Women growing older with grace and gusto

Secret Lives: a review

Secret-LivesToday I’m reviewing Secret Lives, a novel by Barbara Ardinger whose work I found via her lyrical but down-to-earth columns about Goddess spirituality at the blog Feminism and Religion.

Secret Lives tells stories of friendship, crones, maidens and magic in late 20th century California. Oh, and there’s a talking cat which can slip between the worlds.

This is not a short book. And it has many, many characters, whose lives are interwoven. It can be difficult and complex to follow, because someone who played a minor role in one part of the book can crop up as a major character later. (There’s a very useful Who’s Who at the beginning of the book.)

But what a rewarding read it is!

The main setting is the Center Towers Retirement Residence, in Long Beach, California. We follow the lives of a circle of crones and their wider community as they realise their magical gifts and their wisdom are still very much needed in a world in which skinheads menace women on the streets and the medical community refuses to listen to old people about their own lives.

So the crones come out of retirement and begin using their magic for protection and for transformation.

The book has a very unusual structure in that each chapter is complete in itself. Almost like a book of short stories, but more closely interwoven and interrelated than that. The author refers to the book as having “braided stories” and this is an apt description.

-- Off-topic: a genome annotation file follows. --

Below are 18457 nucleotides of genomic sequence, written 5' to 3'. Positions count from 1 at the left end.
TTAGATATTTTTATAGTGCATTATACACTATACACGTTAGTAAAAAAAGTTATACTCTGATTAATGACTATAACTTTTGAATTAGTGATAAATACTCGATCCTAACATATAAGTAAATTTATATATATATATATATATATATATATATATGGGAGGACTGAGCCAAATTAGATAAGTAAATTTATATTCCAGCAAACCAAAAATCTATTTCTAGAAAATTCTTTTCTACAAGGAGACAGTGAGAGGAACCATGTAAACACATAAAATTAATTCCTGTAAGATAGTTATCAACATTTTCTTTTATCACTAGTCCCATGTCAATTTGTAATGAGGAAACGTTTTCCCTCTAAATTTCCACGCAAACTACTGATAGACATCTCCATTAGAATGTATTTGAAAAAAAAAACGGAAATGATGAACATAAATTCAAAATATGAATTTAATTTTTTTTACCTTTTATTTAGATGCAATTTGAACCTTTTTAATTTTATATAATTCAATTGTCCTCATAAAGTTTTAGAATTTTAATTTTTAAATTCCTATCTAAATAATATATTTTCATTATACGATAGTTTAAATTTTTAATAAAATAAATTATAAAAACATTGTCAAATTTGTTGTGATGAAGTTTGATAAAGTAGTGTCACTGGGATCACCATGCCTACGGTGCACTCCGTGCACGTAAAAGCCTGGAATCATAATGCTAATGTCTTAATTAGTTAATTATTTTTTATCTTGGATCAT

The writing is very clever, moving smoothly from high comedy to high drama, with tension in all the right places, and expressing emotion without sticky sentimentality.

It raises very important questions about aging and how we treat old people, death, friendship, activism, love, and the theory and practice of magic (the book contains descriptions of several rituals).

Well worth reading.

You can find out more about Barbara Ardinger at her website, and read her wonderful commentary on her book (but not before you’ve read the book itself).


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2 Responses to Secret Lives: a review

  1. Tess, Thanks for the review. Sounds like a great read. I just noticed that Barbara Ardinger posted her own version of a Myth of Isis at Feminism and Religion today. I love the stork that keeps sticking his head into the window and commenting on the progress of the narrative. 5 Stars!

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